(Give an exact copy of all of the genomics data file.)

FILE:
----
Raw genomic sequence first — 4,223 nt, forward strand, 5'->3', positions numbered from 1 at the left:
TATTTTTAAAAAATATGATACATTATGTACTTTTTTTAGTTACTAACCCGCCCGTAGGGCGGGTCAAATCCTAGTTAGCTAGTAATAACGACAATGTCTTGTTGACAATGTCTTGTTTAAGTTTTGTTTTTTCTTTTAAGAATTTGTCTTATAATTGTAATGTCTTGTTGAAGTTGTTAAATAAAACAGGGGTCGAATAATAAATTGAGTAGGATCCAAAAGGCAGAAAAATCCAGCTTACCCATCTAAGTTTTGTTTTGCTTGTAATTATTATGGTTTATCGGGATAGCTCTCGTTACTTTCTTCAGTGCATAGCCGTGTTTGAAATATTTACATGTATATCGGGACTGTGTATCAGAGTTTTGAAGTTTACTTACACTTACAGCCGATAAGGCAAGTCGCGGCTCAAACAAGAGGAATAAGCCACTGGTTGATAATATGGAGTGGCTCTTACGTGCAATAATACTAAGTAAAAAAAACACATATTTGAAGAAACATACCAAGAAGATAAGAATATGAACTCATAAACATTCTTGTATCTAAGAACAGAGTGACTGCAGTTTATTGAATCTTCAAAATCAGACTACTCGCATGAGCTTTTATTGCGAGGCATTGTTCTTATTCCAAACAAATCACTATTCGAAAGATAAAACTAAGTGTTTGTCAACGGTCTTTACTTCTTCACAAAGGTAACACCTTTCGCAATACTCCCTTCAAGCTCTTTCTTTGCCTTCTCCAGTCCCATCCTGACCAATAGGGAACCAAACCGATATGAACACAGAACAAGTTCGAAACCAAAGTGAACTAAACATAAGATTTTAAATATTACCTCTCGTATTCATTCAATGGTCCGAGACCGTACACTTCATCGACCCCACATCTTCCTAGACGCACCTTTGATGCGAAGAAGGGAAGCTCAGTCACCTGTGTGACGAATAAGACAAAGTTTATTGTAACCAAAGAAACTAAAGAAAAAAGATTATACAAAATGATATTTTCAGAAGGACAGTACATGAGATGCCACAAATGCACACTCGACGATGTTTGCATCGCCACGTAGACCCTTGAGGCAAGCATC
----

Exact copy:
Raw genomic sequence first — 4,223 nt, forward strand, 5'->3', positions numbered from 1 at the left:
TATTTTTAAAAAATATGATACATTATGTACTTTTTTTAGTTACTAACCCGCCCGTAGGGCGGGTCAAATCCTAGTTAGCTAGTAATAACGACAATGTCTTGTTGACAATGTCTTGTTTAAGTTTTGTTTTTTCTTTTAAGAATTTGTCTTATAATTGTAATGTCTTGTTGAAGTTGTTAAATAAAACAGGGGTCGAATAATAAATTGAGTAGGATCCAAAAGGCAGAAAAATCCAGCTTACCCATCTAAGTTTTGTTTTGCTTGTAATTATTATGGTTTATCGGGATAGCTCTCGTTACTTTCTTCAGTGCATAGCCGTGTTTGAAATATTTACATGTATATCGGGACTGTGTATCAGAGTTTTGAAGTTTACTTACACTTACAGCCGATAAGGCAAGTCGCGGCTCAAACAAGAGGAATAAGCCACTGGTTGATAATATGGAGTGGCTCTTACGTGCAATAATACTAAGTAAAAAAAACACATATTTGAAGAAACATACCAAGAAGATAAGAATATGAACTCATAAACATTCTTGTATCTAAGAACAGAGTGACTGCAGTTTATTGAATCTTCAAAATCAGACTACTCGCATGAGCTTTTATTGCGAGGCATTGTTCTTATTCCAAACAAATCACTATTCGAAAGATAAAACTAAGTGTTTGTCAACGGTCTTTACTTCTTCACAAAGGTAACACCTTTCGCAATACTCCCTTCAAGCTCTTTCTTTGCCTTCTCCAGTCCCATCCTGACCAATAGGGAACCAAACCGATATGAACACAGAACAAGTTCGAAACCAAAGTGAACTAAACATAAGATTTTAAATATTACCTCTCGTATTCATTCAATGGTCCGAGACCGTACACTTCATCGACCCCACATCTTCCTAGACGCACCTTTGATGCGAAGAAGGGAAGCTCAGTCACCTGTGTGACGAATAAGACAAAGTTTATTGTAACCAAAGAAACTAAAGAAAAAAGATTATACAAAATGATATTTTCAGAAGGACAGTACATGAGATGCCACAAATGCACACTCGACGATGTTTGCATCGCCACGTAGACCCTTGAGGCAAGCATC